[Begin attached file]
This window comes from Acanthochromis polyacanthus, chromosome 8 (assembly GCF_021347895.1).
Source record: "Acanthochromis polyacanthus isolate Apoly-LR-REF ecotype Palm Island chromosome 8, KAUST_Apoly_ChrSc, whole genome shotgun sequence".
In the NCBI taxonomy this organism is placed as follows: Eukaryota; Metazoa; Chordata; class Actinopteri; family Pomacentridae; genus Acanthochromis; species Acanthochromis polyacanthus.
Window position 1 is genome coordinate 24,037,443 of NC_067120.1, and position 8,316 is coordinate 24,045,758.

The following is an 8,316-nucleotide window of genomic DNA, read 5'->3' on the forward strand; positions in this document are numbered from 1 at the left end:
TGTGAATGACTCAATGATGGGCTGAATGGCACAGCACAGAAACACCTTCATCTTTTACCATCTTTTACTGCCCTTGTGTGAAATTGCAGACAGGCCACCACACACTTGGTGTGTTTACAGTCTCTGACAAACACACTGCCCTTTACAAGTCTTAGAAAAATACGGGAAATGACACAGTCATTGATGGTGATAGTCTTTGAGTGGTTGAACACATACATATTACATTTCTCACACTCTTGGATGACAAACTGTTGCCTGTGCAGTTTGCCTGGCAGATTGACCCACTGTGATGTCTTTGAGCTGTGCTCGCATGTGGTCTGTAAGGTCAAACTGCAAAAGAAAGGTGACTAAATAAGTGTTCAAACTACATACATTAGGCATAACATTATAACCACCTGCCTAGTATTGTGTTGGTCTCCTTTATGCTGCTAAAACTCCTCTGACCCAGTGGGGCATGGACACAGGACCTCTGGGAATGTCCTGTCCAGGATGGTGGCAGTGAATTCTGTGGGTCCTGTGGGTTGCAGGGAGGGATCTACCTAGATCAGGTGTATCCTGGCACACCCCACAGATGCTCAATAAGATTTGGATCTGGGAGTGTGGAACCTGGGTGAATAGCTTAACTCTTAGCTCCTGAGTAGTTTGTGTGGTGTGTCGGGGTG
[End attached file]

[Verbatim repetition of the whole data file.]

This window comes from Acanthochromis polyacanthus, chromosome 8 (assembly GCF_021347895.1).
Source record: "Acanthochromis polyacanthus isolate Apoly-LR-REF ecotype Palm Island chromosome 8, KAUST_Apoly_ChrSc, whole genome shotgun sequence".
In the NCBI taxonomy this organism is placed as follows: Eukaryota; Metazoa; Chordata; class Actinopteri; family Pomacentridae; genus Acanthochromis; species Acanthochromis polyacanthus.
Window position 1 is genome coordinate 24,037,443 of NC_067120.1, and position 8,316 is coordinate 24,045,758.

The following is an 8,316-nucleotide window of genomic DNA, read 5'->3' on the forward strand; positions in this document are numbered from 1 at the left end:
TGTGAATGACTCAATGATGGGCTGAATGGCACAGCACAGAAACACCTTCATCTTTTACCATCTTTTACTGCCCTTGTGTGAAATTGCAGACAGGCCACCACACACTTGGTGTGTTTACAGTCTCTGACAAACACACTGCCCTTTACAAGTCTTAGAAAAATACGGGAAATGACACAGTCATTGATGGTGATAGTCTTTGAGTGGTTGAACACATACATATTACATTTCTCACACTCTTGGATGACAAACTGTTGCCTGTGCAGTTTGCCTGGCAGATTGACCCACTGTGATGTCTTTGAGCTGTGCTCGCATGTGGTCTGTAAGGTCAAACTGCAAAAGAAAGGTGACTAAATAAGTGTTCAAACTACATACATTAGGCATAACATTATAACCACCTGCCTAGTATTGTGTTGGTCTCCTTTATGCTGCTAAAACTCCTCTGACCCAGTGGGGCATGGACACAGGACCTCTGGGAATGTCCTGTCCAGGATGGTGGCAGTGAATTCTGTGGGTCCTGTGGGTTGCAGGGAGGGATCTACCTAGATCAGGTGTATCCTGGCACACCCCACAGATGCTCAATAAGATTTGGATCTGGGAGTGTGGAACCTGGGTGAATAGCTTAACTCTTAGCTCCTGAGTAGTTTGTGTGGTGTGTCGGGGTG